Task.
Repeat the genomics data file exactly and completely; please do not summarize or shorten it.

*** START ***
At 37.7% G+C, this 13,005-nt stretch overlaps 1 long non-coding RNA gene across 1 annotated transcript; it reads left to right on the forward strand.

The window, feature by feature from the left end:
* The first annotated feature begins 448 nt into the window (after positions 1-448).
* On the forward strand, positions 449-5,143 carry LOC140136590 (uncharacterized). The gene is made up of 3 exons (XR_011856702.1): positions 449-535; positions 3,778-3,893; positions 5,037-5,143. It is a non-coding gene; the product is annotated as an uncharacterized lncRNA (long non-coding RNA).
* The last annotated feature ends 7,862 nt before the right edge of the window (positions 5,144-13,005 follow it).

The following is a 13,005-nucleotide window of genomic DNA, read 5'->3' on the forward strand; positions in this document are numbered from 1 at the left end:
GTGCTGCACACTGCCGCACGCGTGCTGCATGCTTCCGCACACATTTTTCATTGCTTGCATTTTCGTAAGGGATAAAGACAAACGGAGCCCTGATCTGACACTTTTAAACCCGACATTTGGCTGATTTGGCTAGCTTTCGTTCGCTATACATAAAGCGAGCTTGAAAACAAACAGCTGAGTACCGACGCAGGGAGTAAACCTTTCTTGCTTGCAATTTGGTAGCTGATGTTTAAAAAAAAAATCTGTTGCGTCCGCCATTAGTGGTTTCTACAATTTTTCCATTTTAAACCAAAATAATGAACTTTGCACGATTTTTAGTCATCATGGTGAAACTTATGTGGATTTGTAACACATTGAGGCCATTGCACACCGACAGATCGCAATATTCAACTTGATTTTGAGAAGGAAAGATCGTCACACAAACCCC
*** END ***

At 37.7% G+C, this 13,005-nt stretch overlaps 1 long non-coding RNA gene across 1 annotated transcript; it reads left to right on the forward strand.

The window, feature by feature from the left end:
* The first annotated feature begins 448 nt into the window (after positions 1-448).
* On the forward strand, positions 449-5,143 carry LOC140136590 (uncharacterized). The gene is made up of 3 exons (XR_011856702.1): positions 449-535; positions 3,778-3,893; positions 5,037-5,143. It is a non-coding gene; the product is annotated as an uncharacterized lncRNA (long non-coding RNA).
* The last annotated feature ends 7,862 nt before the right edge of the window (positions 5,144-13,005 follow it).

The following is a 13,005-nucleotide window of genomic DNA, read 5'->3' on the forward strand; positions in this document are numbered from 1 at the left end:
GTGCTGCACACTGCCGCACGCGTGCTGCATGCTTCCGCACACATTTTTCATTGCTTGCATTTTCGTAAGGGATAAAGACAAACGGAGCCCTGATCTGACACTTTTAAACCCGACATTTGGCTGATTTGGCTAGCTTTCGTTCGCTATACATAAAGCGAGCTTGAAAACAAACAGCTGAGTACCGACGCAGGGAGTAAACCTTTCTTGCTTGCAATTTGGTAGCTGATGTTTAAAAAAAAAATCTGTTGCGTCCGCCATTAGTGGTTTCTACAATTTTTCCATTTTAAACCAAAATAATGAACTTTGCACGATTTTTAGTCATCATGGTGAAACTTATGTGGATTTGTAACACATTGAGGCCATTGCACACCGACAGATCGCAATATTCAACTTGATTTTGAGAAGGAAAGATCGTCACACAAACCCC